Quota survey to mark World Food Day tomorrow has found 97% of experts agree that closer alignment across business, policy and research would improve the food system.
In doing so, death, illness and hunger would be addressed, along with food waste costing US$1 trillion a year, and the one third of carbon emissions released through food production.
Quota founder and food research consultant Gavin Wren was surprised at the extent by which professionals estimated the system could be improved, simply through better co-operation.
“More than half said that closer alignment could improve the food system by 50%. Within that figure, in fact a quarter of respondents said it could improve by more than 75%. We’re talking significant change there, thanks to nothing more than better relationships.”
Quota engaged its audience of 25,000 professionals working across the business, research and policy sectors in food.
Gavin Wren explained, “Experts in universities and governments, agencies such as the FAO, World Food Programme and World Bank, and big food companies from Cargill and Danone to Unilever were invited to share their views. Our audience tends to focus on the UK, US and Europe but the global nature of the food industry means of course we had responses from across Asia and Africa as well.”
The question of applying a food systems green recovery to Covid-19 also attracted almost universal agreement.
Businesses focussed more on environmental sustainability than workers’ pay or health
Gavin Wren says, “Close to 100% believed that for tackling the economic crisis, in the wake of the Covid-19 pandemic, government, business and agency funding should be directed into more sustainable outcomes.
“It will be interesting to see what proportion of government support in particular is made available for green recovery projects.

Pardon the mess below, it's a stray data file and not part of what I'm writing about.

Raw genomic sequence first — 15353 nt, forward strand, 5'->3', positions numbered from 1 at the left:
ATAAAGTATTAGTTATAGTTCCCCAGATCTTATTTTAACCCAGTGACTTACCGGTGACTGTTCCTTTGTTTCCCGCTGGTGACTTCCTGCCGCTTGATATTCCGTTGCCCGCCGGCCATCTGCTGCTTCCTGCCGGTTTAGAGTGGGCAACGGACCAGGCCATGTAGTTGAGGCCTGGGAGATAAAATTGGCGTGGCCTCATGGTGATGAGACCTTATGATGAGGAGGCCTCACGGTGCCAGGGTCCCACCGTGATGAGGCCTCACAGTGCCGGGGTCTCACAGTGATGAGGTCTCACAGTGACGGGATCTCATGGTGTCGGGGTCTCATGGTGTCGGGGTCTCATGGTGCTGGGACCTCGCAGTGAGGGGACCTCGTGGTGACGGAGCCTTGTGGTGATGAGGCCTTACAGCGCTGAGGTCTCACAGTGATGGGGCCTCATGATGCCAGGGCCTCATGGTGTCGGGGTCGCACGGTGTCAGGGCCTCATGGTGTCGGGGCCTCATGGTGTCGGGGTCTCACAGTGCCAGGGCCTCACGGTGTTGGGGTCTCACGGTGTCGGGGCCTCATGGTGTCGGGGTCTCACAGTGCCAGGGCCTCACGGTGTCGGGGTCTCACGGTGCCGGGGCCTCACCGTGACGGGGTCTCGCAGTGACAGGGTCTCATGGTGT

“Any scepticism came mainly from our business audience, which is understandable,” he continued, “But we were surprised at how limited the scepticism was.”
Almost all business experts reported they were already engaged in sustainable activities – the largest of which was waste reduction. 89% said their business was involved with this. 55% were involved in environmental regeneration and 44% were reducing carbon emissions.
“What opened our eyes here was the difference between environmental action and action to protect people,” Gavin Wren explains.
“Almost 90% were concerned with waste reduction which is great. In contrast, only 11% were concerned with pushing wages above the minimum statutory requirements. About 45% were concerned with staff safety. With all that this pandemic has caused, we expected those figures around workers to be higher.
“Good wages allow food workers to feed their own families well and provide good health care. Thousands of food workers have contracted Covid-19 at work and many have died – we expected safety to rate as highly as waste reduction.”
Over the coming week, Quota will continue to publish the survey findings.
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